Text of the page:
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        Question Where to charge LiPoly?

#1 dpoles Dec 01, 2003 07:03 PM

Where to charge LiPoly?
 
Ok, I took the plunge a 3 cell and a 2 cell Etech and a Triton with a temp probe.

Now where do you guys charge? I know the horror stories.

Do I charge in the garage, leave 'em out in the driveway! Or charge them in my building room, while I am in the room? Which is safer...close supervision or out of the house?

I am planning on using an old pyrex dish as my vessel.

input?
David

#2 sylair Dec 01, 2003 07:10 PM

Charging li-polys
 
I put mine in a coffe can while charging.just dont leave to go the the store or anything and keep a eye on them to make sure they dont get hot.
luke.

#3 Phreakish Dec 01, 2003 07:28 PM

I charge mine in my dorm living room, on my desk, with a homebuilt charger, while I'm in class... no problems EVER. The only way I've managed to kill these things is to feed them way too much voltage for too long (I sent 20V at 3A into a 1020 2s pack for 3 hrs one day, and still no explosion). I run kokams almost exclusively if you're wondering :)

#4 edkoz Dec 01, 2003 08:09 PM

Where to charge
 
I keep mine in a "Sentry" portable fireproof safe ($19.00 Looks like a small lunch box from Office Max) on my basement floor away from everything.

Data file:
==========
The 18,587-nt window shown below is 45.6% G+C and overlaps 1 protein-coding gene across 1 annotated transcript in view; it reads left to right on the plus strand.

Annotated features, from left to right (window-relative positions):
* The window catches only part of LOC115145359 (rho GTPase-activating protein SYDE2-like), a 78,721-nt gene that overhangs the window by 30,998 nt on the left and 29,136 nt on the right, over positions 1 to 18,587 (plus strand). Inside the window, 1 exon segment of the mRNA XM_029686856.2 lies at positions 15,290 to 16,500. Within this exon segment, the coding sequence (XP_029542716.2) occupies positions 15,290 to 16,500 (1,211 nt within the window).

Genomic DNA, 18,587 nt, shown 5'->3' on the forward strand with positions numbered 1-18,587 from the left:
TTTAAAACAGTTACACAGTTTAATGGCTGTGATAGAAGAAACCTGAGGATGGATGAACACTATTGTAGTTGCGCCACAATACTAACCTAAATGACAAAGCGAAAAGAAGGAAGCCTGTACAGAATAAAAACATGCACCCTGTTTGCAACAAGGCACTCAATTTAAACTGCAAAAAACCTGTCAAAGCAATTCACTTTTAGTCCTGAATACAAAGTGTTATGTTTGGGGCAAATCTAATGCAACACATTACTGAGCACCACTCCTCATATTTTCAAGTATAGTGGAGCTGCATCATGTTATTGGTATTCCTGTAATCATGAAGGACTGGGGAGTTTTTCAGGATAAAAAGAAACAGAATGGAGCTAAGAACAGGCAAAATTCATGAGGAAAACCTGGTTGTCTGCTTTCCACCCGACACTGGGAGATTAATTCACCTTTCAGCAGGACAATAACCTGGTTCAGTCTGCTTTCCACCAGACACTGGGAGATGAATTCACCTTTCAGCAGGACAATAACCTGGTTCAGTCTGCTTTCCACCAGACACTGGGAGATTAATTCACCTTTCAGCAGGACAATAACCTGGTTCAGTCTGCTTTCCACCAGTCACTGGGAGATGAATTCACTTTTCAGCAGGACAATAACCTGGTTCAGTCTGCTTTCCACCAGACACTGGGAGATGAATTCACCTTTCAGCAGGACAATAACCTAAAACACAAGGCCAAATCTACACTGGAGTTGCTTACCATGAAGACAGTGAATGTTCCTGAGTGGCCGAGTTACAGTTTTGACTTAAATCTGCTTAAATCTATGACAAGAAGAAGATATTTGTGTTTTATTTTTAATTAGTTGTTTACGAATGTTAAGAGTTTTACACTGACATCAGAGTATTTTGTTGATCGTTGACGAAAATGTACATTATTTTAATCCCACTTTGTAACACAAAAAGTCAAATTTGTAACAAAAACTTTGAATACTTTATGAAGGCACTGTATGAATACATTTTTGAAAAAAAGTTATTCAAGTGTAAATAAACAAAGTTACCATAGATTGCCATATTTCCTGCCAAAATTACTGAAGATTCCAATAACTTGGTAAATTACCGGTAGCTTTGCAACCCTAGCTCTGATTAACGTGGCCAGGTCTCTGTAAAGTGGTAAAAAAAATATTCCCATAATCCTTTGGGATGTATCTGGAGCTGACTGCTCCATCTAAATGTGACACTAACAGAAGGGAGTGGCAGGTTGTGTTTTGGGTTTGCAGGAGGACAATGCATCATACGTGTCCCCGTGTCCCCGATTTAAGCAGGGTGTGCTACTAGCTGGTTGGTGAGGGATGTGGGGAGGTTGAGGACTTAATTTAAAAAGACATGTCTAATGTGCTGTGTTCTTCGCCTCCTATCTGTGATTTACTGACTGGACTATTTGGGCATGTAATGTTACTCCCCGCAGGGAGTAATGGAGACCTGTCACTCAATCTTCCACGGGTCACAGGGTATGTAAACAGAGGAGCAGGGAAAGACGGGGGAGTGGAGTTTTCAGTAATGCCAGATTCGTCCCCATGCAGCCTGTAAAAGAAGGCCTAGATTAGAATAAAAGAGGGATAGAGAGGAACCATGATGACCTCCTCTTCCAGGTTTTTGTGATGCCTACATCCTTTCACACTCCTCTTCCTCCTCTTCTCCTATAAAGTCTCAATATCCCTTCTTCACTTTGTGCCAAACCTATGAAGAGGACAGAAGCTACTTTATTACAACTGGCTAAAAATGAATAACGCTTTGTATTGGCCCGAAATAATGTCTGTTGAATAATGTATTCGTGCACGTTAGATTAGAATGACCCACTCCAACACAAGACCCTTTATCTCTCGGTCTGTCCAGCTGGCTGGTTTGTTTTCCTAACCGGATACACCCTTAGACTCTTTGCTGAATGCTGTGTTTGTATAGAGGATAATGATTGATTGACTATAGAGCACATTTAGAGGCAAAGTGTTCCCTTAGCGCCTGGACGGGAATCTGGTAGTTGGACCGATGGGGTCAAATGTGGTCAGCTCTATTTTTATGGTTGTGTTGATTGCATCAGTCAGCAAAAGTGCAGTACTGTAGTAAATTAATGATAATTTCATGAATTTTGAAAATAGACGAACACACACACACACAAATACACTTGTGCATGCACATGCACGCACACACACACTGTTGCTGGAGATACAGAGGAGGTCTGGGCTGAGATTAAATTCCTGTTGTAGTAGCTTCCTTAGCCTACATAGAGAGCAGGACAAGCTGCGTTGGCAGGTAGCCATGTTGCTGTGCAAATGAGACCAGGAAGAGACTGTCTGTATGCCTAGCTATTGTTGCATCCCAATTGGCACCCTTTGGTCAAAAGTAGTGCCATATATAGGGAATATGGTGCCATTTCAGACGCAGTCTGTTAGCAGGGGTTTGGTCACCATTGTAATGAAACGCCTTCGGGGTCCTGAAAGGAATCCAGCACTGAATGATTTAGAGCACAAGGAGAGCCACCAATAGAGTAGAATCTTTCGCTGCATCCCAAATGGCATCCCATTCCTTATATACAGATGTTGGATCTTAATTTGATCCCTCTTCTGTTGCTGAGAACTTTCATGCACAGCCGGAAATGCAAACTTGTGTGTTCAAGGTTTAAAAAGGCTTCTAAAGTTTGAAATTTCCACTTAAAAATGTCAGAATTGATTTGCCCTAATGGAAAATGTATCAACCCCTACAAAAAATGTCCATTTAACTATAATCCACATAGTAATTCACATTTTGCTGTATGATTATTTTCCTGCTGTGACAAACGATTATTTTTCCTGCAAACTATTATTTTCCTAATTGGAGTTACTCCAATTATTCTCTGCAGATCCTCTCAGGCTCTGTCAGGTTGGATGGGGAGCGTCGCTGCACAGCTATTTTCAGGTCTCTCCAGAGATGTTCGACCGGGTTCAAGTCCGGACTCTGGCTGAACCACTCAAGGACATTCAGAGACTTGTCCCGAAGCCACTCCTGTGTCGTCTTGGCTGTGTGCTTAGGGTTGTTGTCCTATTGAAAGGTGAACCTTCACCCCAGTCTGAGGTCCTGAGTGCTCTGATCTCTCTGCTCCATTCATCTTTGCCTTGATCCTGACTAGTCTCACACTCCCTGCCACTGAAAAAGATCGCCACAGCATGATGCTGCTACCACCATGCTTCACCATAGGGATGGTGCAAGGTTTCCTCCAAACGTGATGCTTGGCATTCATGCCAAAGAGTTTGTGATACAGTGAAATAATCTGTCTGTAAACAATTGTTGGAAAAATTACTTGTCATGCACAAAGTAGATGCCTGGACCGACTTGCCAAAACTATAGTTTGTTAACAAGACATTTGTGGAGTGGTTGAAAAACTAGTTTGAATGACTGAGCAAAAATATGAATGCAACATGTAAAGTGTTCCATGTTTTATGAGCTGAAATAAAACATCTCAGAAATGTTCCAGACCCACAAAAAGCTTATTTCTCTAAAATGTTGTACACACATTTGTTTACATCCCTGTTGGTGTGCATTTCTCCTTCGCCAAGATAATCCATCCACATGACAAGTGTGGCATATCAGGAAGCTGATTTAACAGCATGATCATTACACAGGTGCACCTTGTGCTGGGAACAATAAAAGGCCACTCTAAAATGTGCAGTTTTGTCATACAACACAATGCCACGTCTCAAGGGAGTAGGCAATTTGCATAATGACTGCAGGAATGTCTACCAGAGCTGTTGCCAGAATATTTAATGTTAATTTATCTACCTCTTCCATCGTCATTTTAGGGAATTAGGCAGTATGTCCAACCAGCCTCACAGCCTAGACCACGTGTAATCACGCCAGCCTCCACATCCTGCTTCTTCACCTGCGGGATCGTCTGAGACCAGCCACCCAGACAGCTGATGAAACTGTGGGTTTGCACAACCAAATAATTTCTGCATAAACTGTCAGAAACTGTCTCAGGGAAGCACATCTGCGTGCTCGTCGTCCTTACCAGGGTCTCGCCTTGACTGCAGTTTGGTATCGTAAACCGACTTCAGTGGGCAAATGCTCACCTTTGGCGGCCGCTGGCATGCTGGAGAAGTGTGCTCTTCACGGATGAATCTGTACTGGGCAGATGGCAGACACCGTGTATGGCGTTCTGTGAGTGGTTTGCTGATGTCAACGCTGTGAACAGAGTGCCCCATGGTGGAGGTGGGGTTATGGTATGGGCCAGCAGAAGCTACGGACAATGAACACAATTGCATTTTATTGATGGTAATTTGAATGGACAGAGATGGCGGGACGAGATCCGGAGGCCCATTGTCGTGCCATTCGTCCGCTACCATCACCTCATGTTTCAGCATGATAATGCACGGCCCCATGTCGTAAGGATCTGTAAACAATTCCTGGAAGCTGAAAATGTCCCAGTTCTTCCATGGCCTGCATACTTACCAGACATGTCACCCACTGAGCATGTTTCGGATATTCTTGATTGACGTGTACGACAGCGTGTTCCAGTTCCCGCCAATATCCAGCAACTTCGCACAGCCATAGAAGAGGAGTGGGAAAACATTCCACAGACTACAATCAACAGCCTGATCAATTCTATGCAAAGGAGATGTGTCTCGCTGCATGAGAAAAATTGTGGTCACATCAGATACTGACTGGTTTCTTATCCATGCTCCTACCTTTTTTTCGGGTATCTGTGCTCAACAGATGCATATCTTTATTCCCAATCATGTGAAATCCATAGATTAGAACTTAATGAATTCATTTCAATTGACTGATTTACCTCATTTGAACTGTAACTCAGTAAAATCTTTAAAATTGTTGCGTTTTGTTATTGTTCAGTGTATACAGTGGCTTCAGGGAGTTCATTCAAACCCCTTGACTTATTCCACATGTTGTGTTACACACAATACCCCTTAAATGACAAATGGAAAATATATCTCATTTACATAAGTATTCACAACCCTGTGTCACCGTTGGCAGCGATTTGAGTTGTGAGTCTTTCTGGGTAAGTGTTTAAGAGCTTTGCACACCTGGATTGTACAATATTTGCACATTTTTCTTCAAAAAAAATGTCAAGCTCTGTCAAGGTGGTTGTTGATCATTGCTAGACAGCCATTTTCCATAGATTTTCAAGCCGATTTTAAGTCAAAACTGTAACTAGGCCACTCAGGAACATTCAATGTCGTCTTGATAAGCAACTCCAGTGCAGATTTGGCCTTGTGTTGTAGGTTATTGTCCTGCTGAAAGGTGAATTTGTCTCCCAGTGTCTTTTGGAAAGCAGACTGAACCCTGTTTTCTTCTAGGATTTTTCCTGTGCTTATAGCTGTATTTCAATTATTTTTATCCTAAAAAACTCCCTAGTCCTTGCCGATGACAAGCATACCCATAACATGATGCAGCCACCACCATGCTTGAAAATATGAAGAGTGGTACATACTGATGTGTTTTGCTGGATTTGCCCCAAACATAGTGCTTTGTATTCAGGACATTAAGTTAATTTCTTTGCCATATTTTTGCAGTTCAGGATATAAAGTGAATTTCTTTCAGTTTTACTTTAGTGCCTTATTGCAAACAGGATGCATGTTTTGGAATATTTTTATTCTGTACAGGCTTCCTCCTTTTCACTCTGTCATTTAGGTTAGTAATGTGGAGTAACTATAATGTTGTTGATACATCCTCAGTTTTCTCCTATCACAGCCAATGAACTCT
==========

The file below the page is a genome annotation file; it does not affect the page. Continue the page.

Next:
Leaving it Unattended on a desk is just asking for trouble. Eventually you will pay the price.

Ed

#5 The Blue Max Dec 01, 2003 08:26 PM

Li-Poly fires can burn through metal and I do not recommend a metal container for charging. The Pyrex is a good idea but make sure you find some kind of lid to keep a possible explosion from throwing burning hot debree out of the container. The only charger I have for charging my Li-Poly's is the little BEL and it does a good job but I do not have a power supply to charge with so I have to charge in my vehicle while it is running in order to provide the voltage and amps necessary to fully charge 3s1p packs. Some people have questioned this and don't think it is very smart but I built a ceramic box out of high quality ceramic tile that the heat of a Li-Poly fire or the force of an explosion cannot penetrate. Ceramic tiles are what the outer armor on the M1A1 abrams tank is and they can defeat depleted uranium armor peircing projectiles so I am confident that my setup is safe from fire or explosion.

#6 Dogsbd Dec 01, 2003 08:35 PM

Errrrr, I kinda doubt you've obtained any ceramic near as tough as the chobham armor on the Abrams. It's true make up is a closely guarded secret. ;)

#7 edkoz Dec 01, 2003 09:28 PM

Sentry
 
The interior of the Sentry has asbestos sandwiched between the case and the inside. Really a pretty slick setup. There is no bare metal exposed to the battery.
Ed

#8 The Blue Max Dec 01, 2003 09:32 PM

Picky Picky Picky
 
O.K. so I'm not going to be stopping any anti tank rounds:rolleyes: but ceramics can withstand heat that would make steel turn to a molten liquid that would flow like water. That is why the tiles on the space shuttle are ceramic, so what do you have to say about that, huh!:D ;)

#9 The Blue Max Dec 01, 2003 09:42 PM

Sentry
 
Ed